Our first official motorhome trip was up to Elma, WA, prompting the excellent question of .... Why?
|The number placard identifies us from the other motorcyclists who have nothing better to do than to chase down dams.|
After documenting both dams and three otherwise uneventful nights in Elma, we gladly left to go up north of Seattle to visit a bro and sis-in-law who happen to live at and work for a lovely RV park. They've been there for years, living in their fifth-wheel, next to a lake surrounded by weeping willows and geese.
I used to wonder about people who live in RVs. Now I am one. And now I get it. We spent two nights parked next to their lake that visually defined "serene", in spite of the geese who were in regular violation of the park's quiet hours. The four of us took the ferry ...
|Ferries are fun, if you're not in a hurry.|
~~~~~~~~~~~~~~~~~~~~Note: (One of the little homey, traveling comforts we discovered about RVing.) As we were driving home that weekend, when we got hungry, we pulled over into a rest stop. We could then walk back into our kitchen, open the fridge, make sandwiches, and sit at our table as we eat, heed nature's call in our own bathroom, and then get back on the road ..... without having to open a door to go outside.
~~~~~~~~~~~~~~~~~~~~We are still fitting our brief trips around my medical appointments, so after taking care of one of those, our next trip graduated up to towing both the car and motorcycle to Central Oregon, a region to which we are interested in possibly relocating long-term. We are happy to report that all went well with the towing. The Jeep did not wander off our rear bumper nor fight with the bike. All vehicles got along harmoniously.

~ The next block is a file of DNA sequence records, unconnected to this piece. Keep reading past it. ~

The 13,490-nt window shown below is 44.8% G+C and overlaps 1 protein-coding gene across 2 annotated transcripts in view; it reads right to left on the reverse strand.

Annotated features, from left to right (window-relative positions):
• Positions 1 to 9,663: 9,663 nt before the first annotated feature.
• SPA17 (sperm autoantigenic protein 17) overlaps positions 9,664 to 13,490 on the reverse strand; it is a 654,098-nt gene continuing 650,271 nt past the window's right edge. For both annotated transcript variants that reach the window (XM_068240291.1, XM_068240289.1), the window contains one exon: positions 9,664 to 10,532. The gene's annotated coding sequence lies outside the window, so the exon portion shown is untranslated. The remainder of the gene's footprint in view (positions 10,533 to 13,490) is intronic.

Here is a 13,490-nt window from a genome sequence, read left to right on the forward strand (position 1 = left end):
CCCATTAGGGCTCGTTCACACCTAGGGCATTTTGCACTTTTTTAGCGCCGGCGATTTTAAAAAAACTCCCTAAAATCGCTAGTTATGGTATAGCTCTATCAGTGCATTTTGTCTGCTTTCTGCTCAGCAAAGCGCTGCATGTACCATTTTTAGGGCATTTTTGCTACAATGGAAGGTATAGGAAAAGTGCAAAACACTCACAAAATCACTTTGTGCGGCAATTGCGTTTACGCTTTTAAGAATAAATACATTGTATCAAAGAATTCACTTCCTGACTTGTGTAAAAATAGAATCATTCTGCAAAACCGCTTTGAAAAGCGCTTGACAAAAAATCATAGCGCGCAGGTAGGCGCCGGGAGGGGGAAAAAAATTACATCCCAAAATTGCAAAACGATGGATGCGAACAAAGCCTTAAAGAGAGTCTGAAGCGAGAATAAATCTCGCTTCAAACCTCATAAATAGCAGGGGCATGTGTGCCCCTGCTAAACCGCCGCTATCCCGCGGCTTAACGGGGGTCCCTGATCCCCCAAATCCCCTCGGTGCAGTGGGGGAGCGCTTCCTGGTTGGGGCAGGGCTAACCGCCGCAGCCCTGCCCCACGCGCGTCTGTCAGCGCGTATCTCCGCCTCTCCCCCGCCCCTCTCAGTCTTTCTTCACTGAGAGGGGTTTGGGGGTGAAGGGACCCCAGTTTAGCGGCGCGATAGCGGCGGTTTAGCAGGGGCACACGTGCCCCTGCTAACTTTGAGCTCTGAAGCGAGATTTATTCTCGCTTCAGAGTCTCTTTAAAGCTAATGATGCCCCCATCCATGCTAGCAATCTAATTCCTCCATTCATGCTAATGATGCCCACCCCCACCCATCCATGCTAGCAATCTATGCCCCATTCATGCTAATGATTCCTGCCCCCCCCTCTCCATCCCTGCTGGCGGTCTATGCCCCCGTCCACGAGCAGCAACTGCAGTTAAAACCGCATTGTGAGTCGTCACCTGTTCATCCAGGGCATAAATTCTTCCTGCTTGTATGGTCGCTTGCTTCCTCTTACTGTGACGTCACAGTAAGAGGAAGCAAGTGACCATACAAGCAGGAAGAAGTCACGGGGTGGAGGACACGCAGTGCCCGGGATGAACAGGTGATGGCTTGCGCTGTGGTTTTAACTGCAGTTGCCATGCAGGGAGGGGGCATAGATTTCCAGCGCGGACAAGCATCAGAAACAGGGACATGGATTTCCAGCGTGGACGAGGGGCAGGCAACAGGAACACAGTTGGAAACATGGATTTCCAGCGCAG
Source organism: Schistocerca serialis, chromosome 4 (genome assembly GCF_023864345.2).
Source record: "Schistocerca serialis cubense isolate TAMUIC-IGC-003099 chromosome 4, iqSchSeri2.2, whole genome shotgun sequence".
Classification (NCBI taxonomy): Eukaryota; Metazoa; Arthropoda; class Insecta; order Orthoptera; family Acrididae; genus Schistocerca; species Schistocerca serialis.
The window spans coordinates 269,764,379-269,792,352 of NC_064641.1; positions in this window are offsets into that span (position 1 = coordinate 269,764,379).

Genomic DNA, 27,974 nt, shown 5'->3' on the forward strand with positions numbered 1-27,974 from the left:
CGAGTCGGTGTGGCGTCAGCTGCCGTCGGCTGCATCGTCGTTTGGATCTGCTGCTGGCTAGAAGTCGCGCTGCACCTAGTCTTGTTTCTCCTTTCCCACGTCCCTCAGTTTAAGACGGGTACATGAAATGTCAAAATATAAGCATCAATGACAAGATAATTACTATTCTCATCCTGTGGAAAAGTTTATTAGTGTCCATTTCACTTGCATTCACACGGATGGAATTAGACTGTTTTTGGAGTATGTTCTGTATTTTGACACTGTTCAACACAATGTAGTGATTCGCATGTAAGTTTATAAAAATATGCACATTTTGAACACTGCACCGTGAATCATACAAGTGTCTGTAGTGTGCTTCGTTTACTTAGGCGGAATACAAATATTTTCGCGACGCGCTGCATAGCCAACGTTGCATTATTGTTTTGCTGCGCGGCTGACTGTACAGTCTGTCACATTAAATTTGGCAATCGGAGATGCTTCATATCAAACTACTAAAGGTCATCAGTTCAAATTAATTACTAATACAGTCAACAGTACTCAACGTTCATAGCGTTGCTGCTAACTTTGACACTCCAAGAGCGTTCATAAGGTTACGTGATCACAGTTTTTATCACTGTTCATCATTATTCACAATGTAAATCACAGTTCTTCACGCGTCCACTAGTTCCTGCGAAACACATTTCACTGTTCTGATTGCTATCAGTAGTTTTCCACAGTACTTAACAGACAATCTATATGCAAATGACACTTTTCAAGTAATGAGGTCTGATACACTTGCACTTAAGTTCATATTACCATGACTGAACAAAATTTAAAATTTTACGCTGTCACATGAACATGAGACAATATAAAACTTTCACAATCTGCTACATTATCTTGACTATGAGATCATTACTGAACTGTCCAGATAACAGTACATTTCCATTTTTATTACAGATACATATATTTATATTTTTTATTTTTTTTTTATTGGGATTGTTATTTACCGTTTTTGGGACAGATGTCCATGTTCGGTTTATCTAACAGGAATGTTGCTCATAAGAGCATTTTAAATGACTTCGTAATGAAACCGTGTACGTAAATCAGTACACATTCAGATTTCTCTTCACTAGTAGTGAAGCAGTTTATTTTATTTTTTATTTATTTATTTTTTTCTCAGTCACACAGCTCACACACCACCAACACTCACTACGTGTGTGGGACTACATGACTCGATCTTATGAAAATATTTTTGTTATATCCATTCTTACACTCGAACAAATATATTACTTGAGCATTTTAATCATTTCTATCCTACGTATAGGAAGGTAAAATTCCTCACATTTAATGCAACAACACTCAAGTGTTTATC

On this trip, Husband successfully accomplished two important goals -- golfing and fishing, and I happily checked out the local Goodwill store. We took the bike out to visit some long lost former neighbor/friends who, in my opinion, are still quite lost from civilization. Meaning -- they live so far out in no-where-land that they are literally "off the grid", relying entirely on solar power for electricity. T'was very impressive, really. But although their home was beautiful and their view was killer, I was not tempted to move in next door. I cannot imagine having to drive that many miles through several canyons and over narrow bridges late at night, just to get home.
THEN, we did a five day jaunt up towards Port Angeles, WA, with good friends, Alan and Judy, (in a car this time) and across the ferry into magical Victoria BC, to revisit Butchart Gardens. Sadly the roses were not in bloom yet, but everything else was gloriously mind-blowing. Favorite comment from Alan as he stretched out on a bench to take in the view: "I wish all these other people would leave so that I could REALLY enjoy my garden."
(It really looks like this.)
Good job, Canada! And thanks for your friendly exchange rate, giving us an extra 30 cents on the dollar!
Then we ferried over to the San Juan Islands in northwest WA, and had a lovely lunch amid the docked yachts and sailboats and the peonies and irises at one of the Pacific NW's most picturesque spots: Roche Harbor.
If it has been a while since you've traveled to this corner of the world and are wondering if it's still pretty.... Yes, it is.
Some of what I have learned thus far this year in our bit of traveling:
1. I prefer having a car with my RV. Motorcycles are optional. Husband may not agree.
2. Dams can be boring destinations.
3. There exists a Korean dish called "bibimbap". (Try it. So good.) -- UPDATE! I ordered it at another Korean restaurant a week later and BLEH. So if you're ever in Victoria, there's this little cafe called Sushi Matsuri on Menzies Street ..... but ask them to swap the chili sauce for a milder sesame sauce. You're welcome.
And that, I think, bring us up-to-date.
|Yeah, I know. The hair. It was windy.|